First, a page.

If you’re a Netflix subscriber, you want to enjoy your service without having to worry about being scammed. To help put your mind at ease, keep a lookout for some of these common Netflix scams.

Fake Netflix Emails

To gain access to a password-protected Netflix account, scammers often send emails with Netflix branding designed to make you think it is a genuine Netflix email.

The emails usually have a link designed to make you think you are going to the Netflix website. Even after you click the link, you land on a Netflix lookalike site. Scammers cleverly make the site look as legitimate as possible, so you feel safe entering your login email and password. In some cases, they can prompt you to include your billing address information and credit card details.

An email scam from 2020 had a sender who posed as Netflix Support with an email titled “Notice of Verification Failure.” The email claimed that the Netflix subscriber had a billing issue that needed to be resolved within 24 hours to prevent their account from being canceled.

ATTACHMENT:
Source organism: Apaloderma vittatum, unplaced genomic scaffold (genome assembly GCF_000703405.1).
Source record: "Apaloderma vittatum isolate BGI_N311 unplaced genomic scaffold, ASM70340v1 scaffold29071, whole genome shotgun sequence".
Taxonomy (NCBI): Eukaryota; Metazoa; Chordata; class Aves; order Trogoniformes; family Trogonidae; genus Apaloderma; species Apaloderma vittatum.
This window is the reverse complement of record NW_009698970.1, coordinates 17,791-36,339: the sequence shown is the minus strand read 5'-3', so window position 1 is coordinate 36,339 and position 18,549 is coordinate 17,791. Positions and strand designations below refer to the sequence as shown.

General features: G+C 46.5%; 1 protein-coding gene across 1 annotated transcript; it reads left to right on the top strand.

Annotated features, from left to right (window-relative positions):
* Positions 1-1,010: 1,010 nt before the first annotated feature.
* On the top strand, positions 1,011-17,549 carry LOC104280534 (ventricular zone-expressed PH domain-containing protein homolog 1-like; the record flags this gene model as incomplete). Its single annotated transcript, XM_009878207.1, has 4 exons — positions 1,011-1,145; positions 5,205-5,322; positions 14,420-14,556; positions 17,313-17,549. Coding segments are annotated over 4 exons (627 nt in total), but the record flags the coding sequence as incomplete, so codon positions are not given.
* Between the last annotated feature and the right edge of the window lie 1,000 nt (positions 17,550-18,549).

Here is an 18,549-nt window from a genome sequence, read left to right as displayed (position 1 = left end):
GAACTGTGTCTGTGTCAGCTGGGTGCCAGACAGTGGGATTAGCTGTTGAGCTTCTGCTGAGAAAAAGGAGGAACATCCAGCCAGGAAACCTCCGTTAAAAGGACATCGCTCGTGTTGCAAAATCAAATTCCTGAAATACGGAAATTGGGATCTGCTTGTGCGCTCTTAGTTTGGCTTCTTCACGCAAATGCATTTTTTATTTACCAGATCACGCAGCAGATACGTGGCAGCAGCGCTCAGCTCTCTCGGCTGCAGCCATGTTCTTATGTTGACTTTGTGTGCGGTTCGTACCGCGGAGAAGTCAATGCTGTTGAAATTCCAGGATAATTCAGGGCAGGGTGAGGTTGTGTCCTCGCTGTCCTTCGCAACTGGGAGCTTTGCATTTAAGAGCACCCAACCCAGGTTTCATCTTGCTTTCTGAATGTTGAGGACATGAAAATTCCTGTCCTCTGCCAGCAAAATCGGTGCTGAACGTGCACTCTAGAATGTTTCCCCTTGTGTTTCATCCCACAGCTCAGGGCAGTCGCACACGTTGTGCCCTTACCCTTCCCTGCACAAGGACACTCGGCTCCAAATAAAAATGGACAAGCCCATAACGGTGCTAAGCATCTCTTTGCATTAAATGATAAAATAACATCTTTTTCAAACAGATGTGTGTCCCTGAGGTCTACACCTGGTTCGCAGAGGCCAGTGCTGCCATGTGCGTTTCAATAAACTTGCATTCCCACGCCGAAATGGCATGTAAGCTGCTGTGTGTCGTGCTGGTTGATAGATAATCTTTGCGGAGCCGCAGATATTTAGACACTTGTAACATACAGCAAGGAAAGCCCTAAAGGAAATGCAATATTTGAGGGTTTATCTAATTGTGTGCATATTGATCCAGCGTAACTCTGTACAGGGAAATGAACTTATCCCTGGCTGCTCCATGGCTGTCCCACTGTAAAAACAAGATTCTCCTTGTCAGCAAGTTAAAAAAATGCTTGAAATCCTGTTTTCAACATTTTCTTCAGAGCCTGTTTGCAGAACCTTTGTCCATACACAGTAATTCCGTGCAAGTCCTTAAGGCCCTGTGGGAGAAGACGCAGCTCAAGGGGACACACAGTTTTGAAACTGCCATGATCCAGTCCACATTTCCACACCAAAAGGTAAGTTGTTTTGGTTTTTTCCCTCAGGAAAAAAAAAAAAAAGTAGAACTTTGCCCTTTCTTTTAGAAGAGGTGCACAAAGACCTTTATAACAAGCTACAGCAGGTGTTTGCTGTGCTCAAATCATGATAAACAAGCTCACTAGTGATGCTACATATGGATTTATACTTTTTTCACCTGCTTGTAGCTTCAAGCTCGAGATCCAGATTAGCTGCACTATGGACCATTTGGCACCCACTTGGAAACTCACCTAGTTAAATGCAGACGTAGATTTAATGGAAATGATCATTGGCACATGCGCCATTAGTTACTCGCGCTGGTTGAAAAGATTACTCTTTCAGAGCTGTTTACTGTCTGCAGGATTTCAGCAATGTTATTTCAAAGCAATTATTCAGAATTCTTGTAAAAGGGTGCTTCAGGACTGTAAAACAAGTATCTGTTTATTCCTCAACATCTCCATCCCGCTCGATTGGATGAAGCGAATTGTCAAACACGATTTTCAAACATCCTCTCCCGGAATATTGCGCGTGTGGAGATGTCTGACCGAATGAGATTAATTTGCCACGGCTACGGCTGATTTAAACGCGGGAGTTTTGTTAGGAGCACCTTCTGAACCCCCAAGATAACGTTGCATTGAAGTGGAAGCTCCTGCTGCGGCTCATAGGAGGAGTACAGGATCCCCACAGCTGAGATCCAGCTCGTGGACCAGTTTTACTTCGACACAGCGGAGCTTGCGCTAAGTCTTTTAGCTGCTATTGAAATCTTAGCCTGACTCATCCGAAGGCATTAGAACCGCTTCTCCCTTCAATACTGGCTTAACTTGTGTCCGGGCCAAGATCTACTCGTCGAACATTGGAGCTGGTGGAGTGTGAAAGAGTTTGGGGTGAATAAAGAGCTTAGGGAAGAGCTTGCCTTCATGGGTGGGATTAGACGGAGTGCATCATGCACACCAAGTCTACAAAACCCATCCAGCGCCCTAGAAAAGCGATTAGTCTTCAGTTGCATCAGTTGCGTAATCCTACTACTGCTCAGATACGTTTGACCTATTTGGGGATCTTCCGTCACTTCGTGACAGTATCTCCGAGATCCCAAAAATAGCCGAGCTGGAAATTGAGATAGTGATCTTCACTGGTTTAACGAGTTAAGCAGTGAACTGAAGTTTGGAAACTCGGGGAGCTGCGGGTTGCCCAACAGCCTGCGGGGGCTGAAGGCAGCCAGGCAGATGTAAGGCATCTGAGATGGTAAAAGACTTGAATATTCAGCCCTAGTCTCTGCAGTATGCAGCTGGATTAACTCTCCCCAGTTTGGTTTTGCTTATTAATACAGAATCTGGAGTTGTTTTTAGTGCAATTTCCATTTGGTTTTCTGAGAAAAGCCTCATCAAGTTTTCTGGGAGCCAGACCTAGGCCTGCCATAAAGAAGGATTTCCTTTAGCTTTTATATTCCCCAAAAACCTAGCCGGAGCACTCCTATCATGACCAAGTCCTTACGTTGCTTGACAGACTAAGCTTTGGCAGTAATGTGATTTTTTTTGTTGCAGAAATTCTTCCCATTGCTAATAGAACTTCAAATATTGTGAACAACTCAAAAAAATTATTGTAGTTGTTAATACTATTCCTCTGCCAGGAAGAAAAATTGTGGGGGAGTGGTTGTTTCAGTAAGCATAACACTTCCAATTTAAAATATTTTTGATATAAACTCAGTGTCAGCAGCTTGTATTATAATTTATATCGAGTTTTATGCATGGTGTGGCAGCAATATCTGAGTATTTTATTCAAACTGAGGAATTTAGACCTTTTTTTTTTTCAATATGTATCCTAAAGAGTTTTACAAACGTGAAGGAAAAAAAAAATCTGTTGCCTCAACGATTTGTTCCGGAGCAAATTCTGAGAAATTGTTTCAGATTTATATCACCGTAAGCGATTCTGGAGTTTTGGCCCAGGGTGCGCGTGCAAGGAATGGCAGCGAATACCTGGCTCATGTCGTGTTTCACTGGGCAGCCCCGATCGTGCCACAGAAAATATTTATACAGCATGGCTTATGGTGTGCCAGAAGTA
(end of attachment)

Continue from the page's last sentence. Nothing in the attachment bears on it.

Example of scam Netflix email
Fake Netflix emails can look very real, using the Netflix logo and branding. (Source: Federal Trade Commission)

Texts from Netflix Impersonators

Scammers also use text messages as a means to collect your Netflix account or personal information. Like the email scams, the texts often threaten you, saying you will be unable to access your account (e.g., the account will be locked or canceled) unless you click a link to update your information.

A recent text phishing scheme falsely alerted Netflix subscribers that their accounts had invalid payment information. It urged them to click the link to prevent their Netflix account from being locked.

Example text notification for fake Netflix message
Scammers will even send fake text messages to trick you into giving up your credit card information (Source: Twitter)

Free Netflix Scam

If you get an email or text message offering free Netflix for a year, this is a scam. This is not a legitimate offer from Netflix and is a phishing attempt by scammers. If you sign up for this offer, you'll be giving up your personal information and credit card information to fraudsters.

Frequently Asked Questions

Is there a Netflix scam going around?

Yes, in fact, there are multiple different Netflix scams. The most common involve fake Netflix emails and text messages sent to you saying there is something wrong with your account or payment method.

Are the free Netflix emails I get a scam?

Yes. Since 2020, there has been an increasing number of free Netflix emails being sent by scammers. Netflix does not offer free service for a year—this is a scam to get your personal information, including your credit card/bank account number.

How do I report Netflix scams?

You can report Netflix scams by forwarding phishing attempts to [email protected]. You can also report scams to the Federal Trade Commission.